With all the political hoopla in the past few weeks focused on other races, the upcoming election for all 12 members of the Caddo Parish School Board drew scant, if any, attention. Not that these elected positions are not important — quite the contrary.
It’s always a pleasant surprise when an unheralded candidate suddenly appears on the local political scene and qualifies for office. Such is the case with the recent announcement by Trina Chu that she will run for Caddo District Judge; she qualified this week.
Once again, rumors have surfaced that Shreveport City Councilman Sam Jenkins will run for mayor rather than seek reelection to his District G council seat. A few months ago, Sam had two false starts at events scheduled to announce his candidacy for Shreveport’s top elected job.
In what will be the battle of the lawsuits, the city of Shreveport and Calvin Grigsby (actually Grigsby & Associates Inc.) have squared off against each other over the termination of Grigsby’s financial service contract with the city for the re-structuring of the city’s bond indebtedness and marketing of the $165 million of municipal bonds.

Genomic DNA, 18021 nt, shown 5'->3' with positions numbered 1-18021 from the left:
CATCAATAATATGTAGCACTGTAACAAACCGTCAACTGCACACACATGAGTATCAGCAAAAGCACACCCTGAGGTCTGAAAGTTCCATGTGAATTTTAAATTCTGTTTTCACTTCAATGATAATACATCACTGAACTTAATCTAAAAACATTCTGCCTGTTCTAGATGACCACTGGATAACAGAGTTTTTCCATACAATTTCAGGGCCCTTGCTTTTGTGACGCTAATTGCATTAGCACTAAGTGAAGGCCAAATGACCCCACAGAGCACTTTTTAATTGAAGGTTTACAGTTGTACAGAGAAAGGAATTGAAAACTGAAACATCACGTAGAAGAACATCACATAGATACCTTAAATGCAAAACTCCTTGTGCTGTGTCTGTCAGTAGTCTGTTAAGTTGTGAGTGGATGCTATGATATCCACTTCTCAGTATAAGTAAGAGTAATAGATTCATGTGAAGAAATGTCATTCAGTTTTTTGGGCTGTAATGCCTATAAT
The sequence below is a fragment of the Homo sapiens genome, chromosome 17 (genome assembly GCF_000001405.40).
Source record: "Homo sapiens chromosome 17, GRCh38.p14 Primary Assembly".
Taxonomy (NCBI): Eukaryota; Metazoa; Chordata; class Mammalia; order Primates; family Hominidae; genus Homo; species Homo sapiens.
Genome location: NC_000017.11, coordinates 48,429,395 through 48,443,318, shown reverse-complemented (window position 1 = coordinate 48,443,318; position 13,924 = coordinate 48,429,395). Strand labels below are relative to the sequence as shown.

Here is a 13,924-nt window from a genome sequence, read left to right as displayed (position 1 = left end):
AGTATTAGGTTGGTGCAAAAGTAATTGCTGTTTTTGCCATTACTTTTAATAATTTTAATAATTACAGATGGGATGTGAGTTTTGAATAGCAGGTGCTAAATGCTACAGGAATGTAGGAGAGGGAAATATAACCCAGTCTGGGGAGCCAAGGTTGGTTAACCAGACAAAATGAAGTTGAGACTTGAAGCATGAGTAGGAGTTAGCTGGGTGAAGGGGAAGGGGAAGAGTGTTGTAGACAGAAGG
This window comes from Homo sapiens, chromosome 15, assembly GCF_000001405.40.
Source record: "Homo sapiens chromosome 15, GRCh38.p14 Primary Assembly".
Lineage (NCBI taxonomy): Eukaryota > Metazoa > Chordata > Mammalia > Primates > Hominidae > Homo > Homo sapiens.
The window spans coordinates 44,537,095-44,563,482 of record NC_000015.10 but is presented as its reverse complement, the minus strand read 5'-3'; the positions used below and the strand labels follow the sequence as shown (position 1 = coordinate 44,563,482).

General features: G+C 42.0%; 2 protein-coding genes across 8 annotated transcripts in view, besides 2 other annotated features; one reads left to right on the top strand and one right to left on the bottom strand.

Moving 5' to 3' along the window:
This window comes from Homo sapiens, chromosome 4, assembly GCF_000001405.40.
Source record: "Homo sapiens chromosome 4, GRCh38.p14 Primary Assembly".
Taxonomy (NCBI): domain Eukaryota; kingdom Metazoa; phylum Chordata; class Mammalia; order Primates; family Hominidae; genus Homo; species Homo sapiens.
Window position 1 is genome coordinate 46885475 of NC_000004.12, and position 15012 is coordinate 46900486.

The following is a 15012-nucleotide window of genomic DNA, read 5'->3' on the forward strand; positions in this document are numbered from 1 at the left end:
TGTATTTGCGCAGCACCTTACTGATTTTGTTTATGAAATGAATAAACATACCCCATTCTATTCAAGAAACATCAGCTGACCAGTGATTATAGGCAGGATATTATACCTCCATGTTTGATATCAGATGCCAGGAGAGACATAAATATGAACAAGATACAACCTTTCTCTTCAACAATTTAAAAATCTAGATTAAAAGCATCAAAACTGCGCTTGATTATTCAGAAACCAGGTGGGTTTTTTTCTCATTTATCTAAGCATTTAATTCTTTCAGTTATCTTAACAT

Ollie Tyler’s mayoral campaign hypes her “great success” as the Caddo school superintendent during her tenure (July 1, 2003 — July 31, 2007). And in fact, Tyler claims that her administrative experience in Caddo (and in Baton Rouge/New Orleans) make her the most qualified candidate to be Shreveport’s next mayor.
It’s almost unheard of for an incumbent district attorney to be defeated in a re-election bid, especially after serving only one term. But that may just be the case for embattled Caddo District Attorney Charles Scott, whose six -year term ends this year.
At his inauguration party in 2006, newly minted Shreveport Mayor Cedric Glover started the festivities with a celebratory announcement “Well, here we are ...” He was, of course, referred to his narrow victory over Jerry Jones and his election as Shreveport's first African American mayor.